HBT members inspired me: My Keezer Project
Edit: Build started 11.21.09 and completed 12.13.09. Final build cost here. Here's the completed keezer pic:
Well, I've been lurking around this forum for a few weeks and this is my first post. I really enjoy all of the amazing DIY projects you guys have come up with on here. So in my travels through the posts, I came across Jester's original keezer thread and WOW! It totally blew me away. This really inspired me to expand beyond my 2 keg day-tap setup in the bottom of the garage beer fridge.
Thus was born, my very own keezer project, which I thought I would share with those that shared with me.
While the majority of my design came from Jester's original post, there are MANY others that continue to help me through this learning process. My duct system is based on Rockybottom's post, lots of posts on Love controllers (like John Beere's kickass ferm cabinets), and on and on.
The project is not done yet, but here is where I've gotten so far. I'll continue to post my progress here and I plan to finish in the next couple of weeks. Sorry for the picture quality, these are from my blackberry.
First, I picked up a Frigidaire 14.8 cu ft on craiglist (8 corney's plus CO2) and some wood. I built a dolly using 2x6s and put in 2 fixed and 2 swivel castors:
Framed up the sides with 2x4s. My overall surface height target is a standard 42" bar height:
I cut the plastic out of the lid interior and found the insulation to be pretty lame. I replaced the insulation and then put a 3/4" piece of plywood on top of the door and a 1/4" piece of plywood on the inside of the door. It's all sandwiched together with 3 1/2" bolts with barbed t-nuts.
I then skinned the front and sides with 1/4" tongue and groove sanded pine (I will do the back once I get the light wiring complete):
I built a hinged access door on one side where the compressor access is:
I'm putting in 4 taps with perlick 525ss faucets:
I'm still waiting on the arrival of the love controller, stainless drip tray, shanks with stainless shrouds, and a few other odds and ends.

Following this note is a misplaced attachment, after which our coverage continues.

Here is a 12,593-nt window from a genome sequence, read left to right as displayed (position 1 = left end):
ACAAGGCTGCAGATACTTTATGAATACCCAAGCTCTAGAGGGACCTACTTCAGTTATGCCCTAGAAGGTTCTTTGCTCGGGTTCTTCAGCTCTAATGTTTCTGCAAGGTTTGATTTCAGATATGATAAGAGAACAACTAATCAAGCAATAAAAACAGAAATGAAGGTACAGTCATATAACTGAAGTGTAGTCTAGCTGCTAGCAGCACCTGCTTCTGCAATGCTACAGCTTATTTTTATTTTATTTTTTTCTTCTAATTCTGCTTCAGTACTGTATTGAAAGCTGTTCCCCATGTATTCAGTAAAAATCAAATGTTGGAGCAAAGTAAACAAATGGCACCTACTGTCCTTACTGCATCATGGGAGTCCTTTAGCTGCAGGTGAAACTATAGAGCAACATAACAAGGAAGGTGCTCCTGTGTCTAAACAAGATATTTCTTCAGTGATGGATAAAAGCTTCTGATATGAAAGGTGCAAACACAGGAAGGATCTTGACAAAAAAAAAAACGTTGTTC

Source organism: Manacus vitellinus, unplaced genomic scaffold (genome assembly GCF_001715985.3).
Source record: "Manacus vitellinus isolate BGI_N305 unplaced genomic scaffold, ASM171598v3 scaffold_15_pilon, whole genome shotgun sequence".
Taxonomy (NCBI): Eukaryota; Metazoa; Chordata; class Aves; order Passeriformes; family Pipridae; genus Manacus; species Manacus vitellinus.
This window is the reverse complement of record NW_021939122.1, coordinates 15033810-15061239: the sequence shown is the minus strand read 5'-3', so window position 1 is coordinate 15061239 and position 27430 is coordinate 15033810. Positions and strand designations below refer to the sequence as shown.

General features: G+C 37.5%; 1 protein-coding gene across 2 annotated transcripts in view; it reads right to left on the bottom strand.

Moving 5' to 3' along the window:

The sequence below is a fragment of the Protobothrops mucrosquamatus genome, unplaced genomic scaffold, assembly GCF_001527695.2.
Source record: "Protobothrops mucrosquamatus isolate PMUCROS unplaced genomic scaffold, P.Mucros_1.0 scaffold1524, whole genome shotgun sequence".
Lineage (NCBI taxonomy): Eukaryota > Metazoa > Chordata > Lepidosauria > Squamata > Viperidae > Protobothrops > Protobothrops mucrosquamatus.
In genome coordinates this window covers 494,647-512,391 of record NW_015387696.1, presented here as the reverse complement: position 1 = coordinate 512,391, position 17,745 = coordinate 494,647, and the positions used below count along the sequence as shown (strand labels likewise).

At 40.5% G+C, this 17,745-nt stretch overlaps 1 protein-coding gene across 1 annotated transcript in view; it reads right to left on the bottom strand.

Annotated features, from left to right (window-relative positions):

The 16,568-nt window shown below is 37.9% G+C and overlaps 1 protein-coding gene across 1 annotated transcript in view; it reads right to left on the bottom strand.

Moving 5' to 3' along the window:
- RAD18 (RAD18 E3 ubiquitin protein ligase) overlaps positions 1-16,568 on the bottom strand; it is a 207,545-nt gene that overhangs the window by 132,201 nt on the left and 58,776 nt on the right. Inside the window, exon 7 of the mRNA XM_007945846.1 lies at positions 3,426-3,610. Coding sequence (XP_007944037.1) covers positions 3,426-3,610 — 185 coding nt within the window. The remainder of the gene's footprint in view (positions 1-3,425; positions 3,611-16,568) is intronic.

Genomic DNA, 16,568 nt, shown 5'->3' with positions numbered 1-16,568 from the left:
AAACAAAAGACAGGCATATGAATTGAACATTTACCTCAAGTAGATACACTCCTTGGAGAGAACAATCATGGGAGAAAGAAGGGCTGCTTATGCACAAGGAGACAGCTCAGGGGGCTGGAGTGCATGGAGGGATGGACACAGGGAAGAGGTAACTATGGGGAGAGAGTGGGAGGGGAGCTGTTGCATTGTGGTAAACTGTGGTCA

I've just started on the coffin. I still need to built the hinged access door on the back, plumb in the shanks, and insulate the duct:
All in all, I'm please with the progress. I have a huge collection of commercial bottle caps that we were thinking about using on the surface as a glassed-in mosaic. I'm not sure, tile or stone seems a lot easier. :)
Anyway, thanks to everyone on this forum for all of your amazing projects that inspired me. If you have any comments, questions, or suggestions, they are very welcomed. I'll be updating as things progress.
wow nice, i need to get going on mine
The coffin trim and the hatch are now done. Today is staining day.
Just playing with some bottle caps. Still not committed to that idea..
Very nice!:mug: Are you worried about overheating the freezer?
I have a freezer with a Johnson controller but still using picnic taps. I've been bouncing between a collar or a tower/coffin top. I really like Jester's build too. This may be the inspiration I was looking for. A question for you... Does the cabinet knock down? In other words... if you need to move it (not just roll it around), do you have to move it as a unit, or is it possible to get the freezer out?
I second the question of "Are you worried of it over heating?"
I notice that you have the door propped open with a stick, has anyone put shocks on the lids to keep them open, like the hatch of a car. I know my RX-7 had some pretty small shocks for the hatch.
I'd be a bit concerned about the lack of air-flow on the exterior or is the condenser only on the back?
@wildwest450 and david_42
The compressor is on one side at the bottom, behind the side door I put in. This side (and mainly only the lower portion) is the only area that feels even slightly warm to the touch after running the compressor for several hours (from warm to 5 degrees). What I did was I left a 1.5-2" space between the entire outer wall of the freezer, and the outer 1/4" tongue-and-groove pine skinning. I haven't installed them yet, but I have some small electronics fans that will push the air out of these spaces whenever the compressor is running (like a duct). This should alleviate any potential for overheating. The main reason for adding the the side door was to have access to the compressor compartment (the "step" on the inside). Since it's a used freezer, anything could happen, so I wanted to at least have easy access to replace the compressor if needed.
As for propping the door open with the pipe... That picture was before I had permanently fastened the coffin to the top. Now that I have, the weight of the coffin acts as a counter balance to the bar top when opening the door. With the exception of the first 1ft of door-opening, the rest is a breeze, and the door stays open on it's own as originally designed. That may all change if I put a stone top on it. :-)
The freezer is not attached to the dolly or frame. So it could potentially be (somehow) removed from the framing. The lid of course can be unbolded from the freezer.
Thanks everyone for the feedback. Today I'm working on wiring in some LEDs to shine down from the coffin trim, as well as doing some staining. I'll post some pics of the progress later.
Wow, that's very nice.
Our bedroom was covered with similar tongue-in-groove pieces, which I took down and replaced with beaded board as they were really showing their age. The backs of the board, however, are in great shape. I plan on doing something similar.
If a design like this can cope with the temperatures, it's probably the way I'll be going.
Thanks for sharing.
In your first three posts you have outdone everything I have done related to homebrewing. Well done! It looks great!
Your call on the bottle caps, but I think the wood stained would looked excellent.
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